Helping tech employers to attract and retain more women in their workplaces.
Are you a tech firm that lacks diversity?
Are you actively trying to recruit more women but getting nowhere?
Do recruiters constantly tell you that it’s difficult to hire more women?
If you answered yes to any of those questions, then you are not alone and you are in the right place.
So why is this a problem for you?
- Did you know that bridging the UK gender gap in work has the potential to create an extra £150 billion on top of business-as-usual GDP forecasts in 2025, and could translate into 840,000 additional female employees.1 In this scenario, every one of the United Kingdom’s 12 regions has the potential to gain 5–8 percent in GDP, with the largest opportunities in London, the North West, and South East.
- The UK is ahead of peers on gender parity in legal protection and entrepreneurship. However, women are working in less productive sectors and occupations, and being paid less period.TO CAPTURE THE £150 BILLION, THE UNITED KINGDOM WILL NEED…840,000 more women in the workforce, women able to do paid work for about 30 minutes more per day and women able to do paid work for about 30 minutes more per day more women employed in most productive sectors. 2
- Analysis of employment data from the last 15 years alongside nearly three million university records finds that women make up just 14.4 per cent of individuals working in STEM occupations in the UK with as many as 70 per cent of women with STEM qualifications not working in relevant industries. Women are more likely than men to pursue studies – and subsequently take up employment – in caring or teaching roles. 3
- High gender diversity companies have delivered slightly better returns, with lower volatility, compared with their low diversity or sector peers, and they have moderately outperformed on average in the past five years. 4
Given the economic cost of low female participation in the technology industry (14% in UK), these statistics and research findings should be causing some alarm for your firm. If you continue to ignore 50% of the working population, you simply will not be able to plug your current and future talent gaps. In addition to that, smart technology firms that are taking this seriously will be streets ahead of you in the war for talent.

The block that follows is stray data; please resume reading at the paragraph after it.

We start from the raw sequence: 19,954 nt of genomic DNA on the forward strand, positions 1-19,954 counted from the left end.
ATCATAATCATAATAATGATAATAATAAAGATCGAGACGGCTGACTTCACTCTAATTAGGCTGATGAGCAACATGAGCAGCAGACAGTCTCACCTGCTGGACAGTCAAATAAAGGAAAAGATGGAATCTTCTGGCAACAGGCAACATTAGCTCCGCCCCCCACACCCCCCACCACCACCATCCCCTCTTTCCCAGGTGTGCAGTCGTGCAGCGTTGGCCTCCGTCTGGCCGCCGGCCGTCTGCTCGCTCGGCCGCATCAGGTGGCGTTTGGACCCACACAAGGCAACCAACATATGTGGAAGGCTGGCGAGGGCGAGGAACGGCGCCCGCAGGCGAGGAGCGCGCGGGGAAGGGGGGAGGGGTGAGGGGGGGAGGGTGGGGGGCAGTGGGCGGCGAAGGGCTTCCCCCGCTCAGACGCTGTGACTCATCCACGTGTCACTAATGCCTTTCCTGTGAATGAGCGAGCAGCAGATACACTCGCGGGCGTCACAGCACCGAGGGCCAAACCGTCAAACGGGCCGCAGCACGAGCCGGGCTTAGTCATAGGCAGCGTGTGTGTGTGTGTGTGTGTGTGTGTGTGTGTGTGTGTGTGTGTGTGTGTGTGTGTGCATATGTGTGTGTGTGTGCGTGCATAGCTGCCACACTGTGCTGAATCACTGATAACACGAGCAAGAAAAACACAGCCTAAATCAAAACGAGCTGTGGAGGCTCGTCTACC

Diversity yields better products/services, fosters closer links to your customers (which helps you create better products for them), helps senior management make better business decisions, reduces litigation, are more innovative and ultimately have better long-term financial returns.
As a whole, the technology industry is starting to look and discuss these issues, but there is still a long way to go. It’s easy to name a few very high profile technology firms who haven’t prioritised diversity and are having to (very publicly) get their house in order. Uber and GitHub are classic examples. However it isn’t all bad as Etsy and Pintrest are leading the way in showing how diversity can be achieved. It is obvious which out of these four firms, women and diverse job candidates are more likely to choose….
Who are we?
Welcome to Equality Pays. We are a UK based Tech Gender Equality Consultancy dedicated to helping tech firms attract and retain more women.
We give you clarity in how to attract and retain more women and help you achieve this quicker than if you were doing it alone. The process is not the same for everyone, but working with us will make it easy as we have tried and tested methods that can be customised to suit your business needs.
You can find out more about us here.
How can we help you?
If you want more reading on the framework around attracting and retaining more women in tech visit our resources page.
If you know that you have an issue in your workplace and are ready to find your unique solution visit our Work With Us page to see the different options available to you.
See what a happy client has to say about Equality Pays:
“Michelle is passionate and knowledgeable about gender equality issues. She is always meticulous in her preparation, highly organised and calm in a crisis. You feel very safe with the work and projects in her hands! It was a pleasure working with Michelle and I highly recommend Michelle for any future opportunities.”
Polly Williams, Head of Scientific Engagement at The Royal Society